The sales discovery process differs for every independent. No matter what your business is, these are the discovery questions you must ask.
Discovery means different things to different independent business owners. For one, it could be the process where a prospect qualifies themselves through a well-thought-out contact form on your website. For another, it might mean scheduling a phone call to ensure your offerings will best meet the prospective client’s needs.
Either way, response time is key. According to a study by Hubspot, 82% of leads expect a response within 10 minutes of inquiry. That means, no matter what your lead generation process is, the pressure is on!
By streamlining your lead response method, you’ll alleviate the stress of missing that optimal 10-minute window. The best way we’ve found to mitigate missing the sweet spot is with automated lead responses.
Whatever your understanding of the discovery phase, one thing holds true for all independent business owners. This is the phase that makes or breaks a prospect’s interest and helps them make a purchase decision. It also gives you enough information to understand your prospects and what they need.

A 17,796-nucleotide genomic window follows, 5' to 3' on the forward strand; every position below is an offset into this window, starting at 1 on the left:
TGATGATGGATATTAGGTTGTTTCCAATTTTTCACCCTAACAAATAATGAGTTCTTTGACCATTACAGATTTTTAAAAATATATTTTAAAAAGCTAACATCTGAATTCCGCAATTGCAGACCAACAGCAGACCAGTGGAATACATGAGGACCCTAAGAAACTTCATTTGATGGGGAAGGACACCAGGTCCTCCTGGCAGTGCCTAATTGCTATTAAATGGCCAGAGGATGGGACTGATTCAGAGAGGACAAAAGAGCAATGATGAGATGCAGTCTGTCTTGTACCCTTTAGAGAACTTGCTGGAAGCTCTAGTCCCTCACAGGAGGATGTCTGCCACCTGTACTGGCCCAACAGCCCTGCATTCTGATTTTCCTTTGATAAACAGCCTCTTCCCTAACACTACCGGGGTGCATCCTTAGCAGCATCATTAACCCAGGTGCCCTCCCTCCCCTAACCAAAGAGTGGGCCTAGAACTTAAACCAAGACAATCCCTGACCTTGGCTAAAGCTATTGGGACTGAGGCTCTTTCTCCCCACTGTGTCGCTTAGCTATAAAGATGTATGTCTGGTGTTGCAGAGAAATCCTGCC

- What to get out of your discovery calls
- Universal discovery questions
- Discovery questions for B2B sales
- Discovery questions for B2C sales
What to get out of your discovery calls
When you ask discovery questions is entirely up to you and the cadence of your clientflow. Some people view discovery questions as an opportunity for a paid consultation, and others vet clients over the phone. For either situation, there are a few questions that will give you insight into your client’s needs, wants, and qualifications.
Listening is key for a strong discovery meeting
It’s great to be prepared with a list of questions to ask your prospect. Preparation will help shape how you want to guide your call. Do not, however, let this cloud your ability to listen to your prospect’s pain points and needs. The more you can address specific areas of concern with thoughtfulness, the more your prospect will feel heard.